these. The first aim was to compare different doses
of grass allergen tablet with placebo tablets when
patients were also allocated loratadine rescue
medication, to be taken as necessary (Groups 1–4).
The second aim was to compare grass allergen
tablets with placebo tablets without the use of
loratadine rescue medication (Group 6 vs. Group
5). The third aim was to compare directly grass
allergen tablets (without concomitant loratadine)
with loratadine alone (Group 6 vs. Group 1)
(Table 1).
Allocation of loratadine or placebo rescue
medication was termed Step 1 rescue medication.
If this Step 1 rescue medication was ineffective or if
asthma was present, patients were assigned further
open-label rescue medication with intranasal
budesonide, oral prednisone, salbutamol, or fluti-
casone, as deemed appropriate by the investigator.
Investigators were instructed to ‘step-down’ these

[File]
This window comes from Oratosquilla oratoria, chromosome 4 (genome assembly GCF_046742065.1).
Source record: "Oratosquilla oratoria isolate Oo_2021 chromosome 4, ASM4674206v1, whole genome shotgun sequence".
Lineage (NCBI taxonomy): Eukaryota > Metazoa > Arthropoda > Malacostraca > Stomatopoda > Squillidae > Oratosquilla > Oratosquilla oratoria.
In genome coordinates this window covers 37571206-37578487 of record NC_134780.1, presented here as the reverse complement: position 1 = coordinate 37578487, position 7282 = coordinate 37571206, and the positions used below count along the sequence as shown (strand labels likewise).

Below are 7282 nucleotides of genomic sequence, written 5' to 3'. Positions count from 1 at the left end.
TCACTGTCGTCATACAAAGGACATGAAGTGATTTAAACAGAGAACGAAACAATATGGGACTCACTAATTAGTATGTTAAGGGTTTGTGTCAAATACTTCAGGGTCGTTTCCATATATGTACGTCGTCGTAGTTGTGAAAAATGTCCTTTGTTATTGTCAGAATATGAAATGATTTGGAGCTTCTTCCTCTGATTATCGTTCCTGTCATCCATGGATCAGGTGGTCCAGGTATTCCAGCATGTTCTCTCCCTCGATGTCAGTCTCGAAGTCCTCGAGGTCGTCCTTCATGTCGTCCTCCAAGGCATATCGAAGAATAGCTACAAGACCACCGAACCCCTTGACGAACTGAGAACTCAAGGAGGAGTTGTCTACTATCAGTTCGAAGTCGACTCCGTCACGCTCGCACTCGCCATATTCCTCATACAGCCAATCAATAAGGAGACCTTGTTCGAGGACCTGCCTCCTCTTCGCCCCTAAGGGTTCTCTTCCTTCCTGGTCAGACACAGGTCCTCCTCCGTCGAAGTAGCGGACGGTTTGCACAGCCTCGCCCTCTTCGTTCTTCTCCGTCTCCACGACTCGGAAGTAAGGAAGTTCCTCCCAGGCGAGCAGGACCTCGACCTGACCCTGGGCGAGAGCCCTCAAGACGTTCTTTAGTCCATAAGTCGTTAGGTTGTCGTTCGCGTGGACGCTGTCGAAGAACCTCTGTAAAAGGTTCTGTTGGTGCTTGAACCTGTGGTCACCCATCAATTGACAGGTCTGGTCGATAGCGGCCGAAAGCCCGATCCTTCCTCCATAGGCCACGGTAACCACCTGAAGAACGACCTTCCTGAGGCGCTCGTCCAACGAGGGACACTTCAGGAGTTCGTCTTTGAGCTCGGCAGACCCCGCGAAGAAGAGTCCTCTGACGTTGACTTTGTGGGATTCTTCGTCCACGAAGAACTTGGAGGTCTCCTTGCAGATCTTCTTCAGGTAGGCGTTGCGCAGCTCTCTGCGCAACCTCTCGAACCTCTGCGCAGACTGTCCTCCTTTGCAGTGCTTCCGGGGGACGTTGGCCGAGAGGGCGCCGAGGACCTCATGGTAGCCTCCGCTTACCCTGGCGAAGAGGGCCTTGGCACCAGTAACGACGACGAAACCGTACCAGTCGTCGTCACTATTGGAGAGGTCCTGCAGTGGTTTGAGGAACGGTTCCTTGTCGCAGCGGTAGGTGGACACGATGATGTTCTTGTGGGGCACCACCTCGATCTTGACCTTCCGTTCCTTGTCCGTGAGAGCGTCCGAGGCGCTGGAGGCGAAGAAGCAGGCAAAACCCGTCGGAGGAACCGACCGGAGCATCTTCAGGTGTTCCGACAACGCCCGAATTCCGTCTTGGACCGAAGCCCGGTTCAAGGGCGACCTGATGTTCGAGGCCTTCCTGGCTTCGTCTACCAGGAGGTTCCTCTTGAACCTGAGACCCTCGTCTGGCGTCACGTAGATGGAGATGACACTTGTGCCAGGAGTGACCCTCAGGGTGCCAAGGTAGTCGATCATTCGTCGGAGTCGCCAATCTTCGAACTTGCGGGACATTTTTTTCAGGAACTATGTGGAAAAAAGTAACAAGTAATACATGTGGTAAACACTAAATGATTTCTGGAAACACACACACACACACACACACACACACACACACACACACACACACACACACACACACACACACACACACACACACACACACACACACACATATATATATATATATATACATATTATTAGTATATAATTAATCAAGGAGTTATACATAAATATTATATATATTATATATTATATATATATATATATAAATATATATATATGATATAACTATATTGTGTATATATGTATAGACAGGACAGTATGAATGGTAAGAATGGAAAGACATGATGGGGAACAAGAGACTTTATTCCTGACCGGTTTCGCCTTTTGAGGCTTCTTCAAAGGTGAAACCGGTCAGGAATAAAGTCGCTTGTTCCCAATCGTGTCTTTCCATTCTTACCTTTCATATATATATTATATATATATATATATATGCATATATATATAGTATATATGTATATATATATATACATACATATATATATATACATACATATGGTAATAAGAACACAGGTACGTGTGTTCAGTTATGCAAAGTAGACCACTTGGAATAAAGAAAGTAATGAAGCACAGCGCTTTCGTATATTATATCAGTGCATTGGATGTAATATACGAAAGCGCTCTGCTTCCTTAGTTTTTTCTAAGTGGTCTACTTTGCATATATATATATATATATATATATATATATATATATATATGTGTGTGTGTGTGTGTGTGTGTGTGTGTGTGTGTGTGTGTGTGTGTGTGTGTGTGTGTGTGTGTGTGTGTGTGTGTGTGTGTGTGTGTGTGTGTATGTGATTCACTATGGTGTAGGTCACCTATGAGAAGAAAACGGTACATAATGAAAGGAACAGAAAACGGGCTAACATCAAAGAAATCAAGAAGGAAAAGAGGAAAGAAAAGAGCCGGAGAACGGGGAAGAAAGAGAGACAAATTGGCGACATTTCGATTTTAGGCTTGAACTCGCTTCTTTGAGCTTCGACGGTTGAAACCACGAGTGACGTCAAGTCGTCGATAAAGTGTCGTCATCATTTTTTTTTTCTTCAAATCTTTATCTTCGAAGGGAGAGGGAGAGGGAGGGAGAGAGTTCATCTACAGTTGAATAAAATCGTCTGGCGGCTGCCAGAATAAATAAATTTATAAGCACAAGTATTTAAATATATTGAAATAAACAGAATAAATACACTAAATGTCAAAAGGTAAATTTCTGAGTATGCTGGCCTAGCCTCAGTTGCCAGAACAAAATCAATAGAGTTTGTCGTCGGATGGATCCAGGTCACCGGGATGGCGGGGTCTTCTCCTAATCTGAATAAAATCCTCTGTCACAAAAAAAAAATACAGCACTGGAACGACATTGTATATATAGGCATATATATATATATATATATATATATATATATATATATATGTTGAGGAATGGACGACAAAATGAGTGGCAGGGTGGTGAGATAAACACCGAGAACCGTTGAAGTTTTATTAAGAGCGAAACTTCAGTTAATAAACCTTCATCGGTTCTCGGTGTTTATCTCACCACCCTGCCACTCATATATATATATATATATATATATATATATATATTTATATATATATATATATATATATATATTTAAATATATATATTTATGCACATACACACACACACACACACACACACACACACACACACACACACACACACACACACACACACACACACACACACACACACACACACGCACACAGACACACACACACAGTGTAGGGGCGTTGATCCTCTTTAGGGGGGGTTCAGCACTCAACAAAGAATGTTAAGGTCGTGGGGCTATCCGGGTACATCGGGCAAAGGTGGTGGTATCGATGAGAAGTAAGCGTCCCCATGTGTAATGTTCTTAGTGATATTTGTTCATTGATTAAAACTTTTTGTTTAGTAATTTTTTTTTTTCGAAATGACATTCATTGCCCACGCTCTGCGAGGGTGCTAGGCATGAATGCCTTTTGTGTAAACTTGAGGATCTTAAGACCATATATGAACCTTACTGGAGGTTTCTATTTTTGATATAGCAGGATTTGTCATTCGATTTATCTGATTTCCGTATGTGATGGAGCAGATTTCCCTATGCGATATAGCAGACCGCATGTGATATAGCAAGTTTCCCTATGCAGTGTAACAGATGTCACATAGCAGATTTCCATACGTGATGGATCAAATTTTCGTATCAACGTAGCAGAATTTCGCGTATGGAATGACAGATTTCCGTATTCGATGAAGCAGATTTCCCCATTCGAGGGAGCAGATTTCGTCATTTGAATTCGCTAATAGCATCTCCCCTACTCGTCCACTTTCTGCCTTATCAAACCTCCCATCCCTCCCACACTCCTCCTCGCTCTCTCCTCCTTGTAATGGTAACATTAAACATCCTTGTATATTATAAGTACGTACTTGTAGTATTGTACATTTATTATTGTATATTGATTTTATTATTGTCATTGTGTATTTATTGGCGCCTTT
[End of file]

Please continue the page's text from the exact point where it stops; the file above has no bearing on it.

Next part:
additional medications when possible. At each
visit, participants were asked to bring any unused
medication. Tablet count was used to assess
treatment adherence.
During the trial, participants were instructed to
place the grass allergen or placebo tablet under the
tongue and refrain from swallowing for 1 min.
Eating and drinking were not permitted for 5 min.
Pollen counts were measured daily in the vicinity
of the trial sites (assuming that most patients en-
rolled in the trial lived or worked in these areas),
and expressed as grains per cubic metre of air. The
start of the pollen season was defined as the first
day of three consecutive days in which the pollen
count was 10 or more; the last day was the day
prior to 3 days with a pollen count less than 10.
Statistical analysis
The primary objective of this clinical trial was
clinical efficacy as assessed by average rhinocon-
junctivitis symptom and medication score (results
reported elsewhere, [24]). Data from the baseline